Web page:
evaporate vs melt what difference

what is difference between evaporate and melt

English

Etymology

From Latin ēvapōrātus, perfect passive participle of ēvapōrō (evaporate).

Pronunciation

  • IPA(key): /ɪˈvæpəɹeɪt/

Verb

evaporate (third-person singular simple present evaporates, present participle evaporating, simple past and past participle evaporated)

  1. (intransitive) to transition from a liquid state into a gaseous state
  2. (transitive) to expel moisture from (usually by means of artificial heat), leaving the solid portion
    to evaporate apples
  3. (transitive) to give vent to; to dissipate
    • 1641, Henry Wotton, A Parallel between Robert late Earl of Essex and George late Duke of Buckingham
      My lord of Essex evaporated his thoughts in a sonnet.
  4. (figuratively) to disappear; to escape or pass off without effect
    • 1625, Francis Bacon, Of Seditions and Troubles
      To give moderate liberty for griefs to evaporate [] is a safe way.

Related terms

  • evaporation
  • evaporator
  • vapour

Translations


Italian

Verb

evaporate

  1. inflection of evaporare:
    1. second-person plural present indicative
    2. second-person plural imperative
  2. feminine plural of evaporato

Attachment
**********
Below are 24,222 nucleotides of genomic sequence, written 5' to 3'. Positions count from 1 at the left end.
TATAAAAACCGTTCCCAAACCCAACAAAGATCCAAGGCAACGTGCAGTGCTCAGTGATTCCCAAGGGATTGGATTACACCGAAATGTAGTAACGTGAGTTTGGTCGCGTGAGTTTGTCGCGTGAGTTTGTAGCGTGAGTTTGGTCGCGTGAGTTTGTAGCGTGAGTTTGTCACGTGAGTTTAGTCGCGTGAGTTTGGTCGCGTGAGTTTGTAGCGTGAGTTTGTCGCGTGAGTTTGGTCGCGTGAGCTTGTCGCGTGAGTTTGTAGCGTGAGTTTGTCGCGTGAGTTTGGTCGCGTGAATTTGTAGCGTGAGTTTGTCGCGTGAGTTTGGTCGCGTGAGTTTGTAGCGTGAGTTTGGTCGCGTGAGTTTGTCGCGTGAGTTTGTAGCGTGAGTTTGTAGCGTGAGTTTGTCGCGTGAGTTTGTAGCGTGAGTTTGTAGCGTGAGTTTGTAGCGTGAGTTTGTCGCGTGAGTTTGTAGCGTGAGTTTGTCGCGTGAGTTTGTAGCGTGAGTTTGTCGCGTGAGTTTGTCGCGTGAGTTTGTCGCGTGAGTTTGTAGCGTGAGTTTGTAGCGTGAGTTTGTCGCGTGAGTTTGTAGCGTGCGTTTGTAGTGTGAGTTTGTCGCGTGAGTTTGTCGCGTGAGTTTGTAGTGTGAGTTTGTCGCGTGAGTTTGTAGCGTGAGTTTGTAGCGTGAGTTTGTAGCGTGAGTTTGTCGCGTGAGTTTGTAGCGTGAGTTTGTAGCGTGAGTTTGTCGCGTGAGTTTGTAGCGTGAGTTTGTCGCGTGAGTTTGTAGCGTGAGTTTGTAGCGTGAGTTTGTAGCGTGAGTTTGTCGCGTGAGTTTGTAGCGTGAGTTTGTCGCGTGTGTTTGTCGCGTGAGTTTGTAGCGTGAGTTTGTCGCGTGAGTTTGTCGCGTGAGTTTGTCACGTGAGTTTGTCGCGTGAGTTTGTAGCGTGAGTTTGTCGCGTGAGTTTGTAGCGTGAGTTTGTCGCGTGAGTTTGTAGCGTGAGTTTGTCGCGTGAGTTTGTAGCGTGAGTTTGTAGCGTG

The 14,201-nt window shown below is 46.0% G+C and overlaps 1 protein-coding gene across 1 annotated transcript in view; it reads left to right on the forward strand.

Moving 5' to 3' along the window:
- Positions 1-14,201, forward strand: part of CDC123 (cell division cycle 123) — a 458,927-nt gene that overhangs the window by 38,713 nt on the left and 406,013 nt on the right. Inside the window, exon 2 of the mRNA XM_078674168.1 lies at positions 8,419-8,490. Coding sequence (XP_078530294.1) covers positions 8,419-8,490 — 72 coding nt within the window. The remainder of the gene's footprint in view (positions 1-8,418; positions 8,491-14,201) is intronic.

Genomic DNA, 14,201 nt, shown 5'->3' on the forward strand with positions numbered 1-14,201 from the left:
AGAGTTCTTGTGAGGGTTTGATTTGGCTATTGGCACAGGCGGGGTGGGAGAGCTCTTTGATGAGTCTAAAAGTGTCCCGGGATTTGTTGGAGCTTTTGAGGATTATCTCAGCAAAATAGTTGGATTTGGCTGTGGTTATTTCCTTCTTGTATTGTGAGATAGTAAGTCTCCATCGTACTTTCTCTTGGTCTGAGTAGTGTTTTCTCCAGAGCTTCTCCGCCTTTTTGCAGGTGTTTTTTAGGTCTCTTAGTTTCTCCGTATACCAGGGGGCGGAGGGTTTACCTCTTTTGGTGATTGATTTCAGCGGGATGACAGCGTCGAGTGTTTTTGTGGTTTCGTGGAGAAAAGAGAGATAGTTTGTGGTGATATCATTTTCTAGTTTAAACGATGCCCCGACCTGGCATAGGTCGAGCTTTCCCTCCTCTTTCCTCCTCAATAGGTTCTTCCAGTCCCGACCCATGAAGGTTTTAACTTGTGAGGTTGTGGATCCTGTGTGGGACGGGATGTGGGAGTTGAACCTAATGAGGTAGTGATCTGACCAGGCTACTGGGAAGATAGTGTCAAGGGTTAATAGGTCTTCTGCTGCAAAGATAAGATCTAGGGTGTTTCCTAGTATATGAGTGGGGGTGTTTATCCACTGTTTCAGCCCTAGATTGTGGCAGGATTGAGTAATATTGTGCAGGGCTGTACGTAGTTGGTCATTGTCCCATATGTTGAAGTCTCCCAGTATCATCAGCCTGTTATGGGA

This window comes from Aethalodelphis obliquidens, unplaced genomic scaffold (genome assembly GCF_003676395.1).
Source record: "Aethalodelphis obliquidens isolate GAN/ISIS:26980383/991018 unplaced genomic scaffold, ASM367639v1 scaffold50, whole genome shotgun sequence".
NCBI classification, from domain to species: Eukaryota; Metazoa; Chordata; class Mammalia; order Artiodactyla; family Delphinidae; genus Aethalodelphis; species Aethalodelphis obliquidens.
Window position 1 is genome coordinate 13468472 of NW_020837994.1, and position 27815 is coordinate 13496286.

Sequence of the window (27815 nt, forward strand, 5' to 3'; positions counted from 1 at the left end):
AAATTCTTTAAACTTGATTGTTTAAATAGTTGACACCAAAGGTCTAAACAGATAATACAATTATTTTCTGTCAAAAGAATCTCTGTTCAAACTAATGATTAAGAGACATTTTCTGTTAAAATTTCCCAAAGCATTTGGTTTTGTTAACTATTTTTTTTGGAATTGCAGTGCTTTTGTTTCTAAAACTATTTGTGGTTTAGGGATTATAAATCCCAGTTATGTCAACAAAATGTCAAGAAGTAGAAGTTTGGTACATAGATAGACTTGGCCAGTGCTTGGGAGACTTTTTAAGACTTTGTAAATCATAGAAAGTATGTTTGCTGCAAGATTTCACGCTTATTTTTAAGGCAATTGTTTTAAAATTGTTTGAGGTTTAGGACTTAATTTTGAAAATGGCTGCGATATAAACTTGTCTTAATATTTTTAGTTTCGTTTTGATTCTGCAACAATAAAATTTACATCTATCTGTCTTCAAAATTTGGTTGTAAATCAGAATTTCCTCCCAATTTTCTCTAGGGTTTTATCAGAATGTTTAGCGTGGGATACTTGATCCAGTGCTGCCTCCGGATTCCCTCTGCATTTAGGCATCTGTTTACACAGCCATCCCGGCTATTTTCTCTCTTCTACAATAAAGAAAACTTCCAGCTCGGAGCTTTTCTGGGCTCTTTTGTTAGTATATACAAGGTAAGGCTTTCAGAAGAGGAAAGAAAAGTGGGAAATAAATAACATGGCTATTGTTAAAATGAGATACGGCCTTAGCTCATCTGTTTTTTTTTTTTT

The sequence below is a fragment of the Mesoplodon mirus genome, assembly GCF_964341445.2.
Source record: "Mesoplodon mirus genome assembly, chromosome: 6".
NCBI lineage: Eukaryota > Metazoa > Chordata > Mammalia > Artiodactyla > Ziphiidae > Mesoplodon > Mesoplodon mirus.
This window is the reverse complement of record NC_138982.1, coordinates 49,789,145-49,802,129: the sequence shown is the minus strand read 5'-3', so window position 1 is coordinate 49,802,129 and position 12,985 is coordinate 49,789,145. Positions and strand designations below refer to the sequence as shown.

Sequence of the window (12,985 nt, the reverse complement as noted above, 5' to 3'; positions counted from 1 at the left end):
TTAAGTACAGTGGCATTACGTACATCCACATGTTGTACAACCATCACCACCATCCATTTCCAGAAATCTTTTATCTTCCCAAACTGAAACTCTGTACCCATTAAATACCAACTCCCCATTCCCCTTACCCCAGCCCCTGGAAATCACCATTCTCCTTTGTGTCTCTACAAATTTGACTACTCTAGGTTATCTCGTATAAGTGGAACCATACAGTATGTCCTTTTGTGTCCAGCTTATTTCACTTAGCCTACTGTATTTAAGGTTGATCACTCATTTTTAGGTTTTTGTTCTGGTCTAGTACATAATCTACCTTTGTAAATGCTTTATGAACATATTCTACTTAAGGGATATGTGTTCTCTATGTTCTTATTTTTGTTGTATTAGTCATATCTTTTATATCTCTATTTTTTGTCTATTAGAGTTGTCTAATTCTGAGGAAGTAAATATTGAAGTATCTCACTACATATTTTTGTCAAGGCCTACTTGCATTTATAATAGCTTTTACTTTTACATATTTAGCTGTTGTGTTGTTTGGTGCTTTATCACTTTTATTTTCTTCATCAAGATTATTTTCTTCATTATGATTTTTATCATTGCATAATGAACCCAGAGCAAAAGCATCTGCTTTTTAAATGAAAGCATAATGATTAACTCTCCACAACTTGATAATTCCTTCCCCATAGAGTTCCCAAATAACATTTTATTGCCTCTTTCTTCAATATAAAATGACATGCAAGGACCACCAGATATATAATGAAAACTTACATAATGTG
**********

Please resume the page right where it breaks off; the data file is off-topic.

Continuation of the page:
Anagrams

  • operavate

Latin

Participle

ēvapōrāte

  1. vocative masculine singular of ēvapōrātus


English

Etymology

From Middle English melten, from Old English meltan (to consume by fire, melt, burn up; dissolve, digest) and Old English mieltan (to melt; digest; refine, purge; exhaust), from Proto-Germanic *meltaną (to dissolve, melt) and Proto-Germanic *maltijaną (to dissolve, melt), both from Proto-Indo-European *(s)meld- (melt). Cognate with Icelandic melta (to melt, digest).

Pronunciation

  • IPA(key): /mɛlt/
  • Rhymes: -ɛlt

Noun

melt (countable and uncountable, plural melts)

  1. Molten material, the product of melting.
  2. The transition of matter from a solid state to a liquid state.
  3. The springtime snow runoff in mountain regions.
  4. A melt sandwich.
  5. A wax-based substance for use in an oil burner as an alternative to mixing oils and water.
  6. (Britain, slang, derogatory) An idiot.

Derived terms

  • snowmelt, snow melt

Translations

Verb

melt (third-person singular simple present melts, present participle melting, simple past melted or (rare) molt, past participle melted or molten)

  1. (ergative) To change (or to be changed) from a solid state to a liquid state, usually by a gradual heat.
    I melted butter to make a cake.
    When the weather is warm, the snowman will disappear; he will melt.
  2. (intransitive, figuratively) To dissolve, disperse, vanish.
    His troubles melted away.
  3. (transitive, figuratively) To soften, as by a warming or kindly influence; to relax; to render gentle or susceptible to mild influences; sometimes, in a bad sense, to take away the firmness of; to weaken.
    • 1687, John Dryden, A Song for Cecilia’s Day
      For pity melts the mind to love.
  4. (intransitive) To be discouraged.
  5. (intransitive, figuratively) To be emotionally softened or touched.
    She melted when she saw the romantic message in the Valentine’s Day card.
  6. (intransitive, colloquial) To be very hot and sweat profusely.

Synonyms

  • (change from solid to liquid): to found, to thaw

Derived terms

Related terms

  • smelt

Translations


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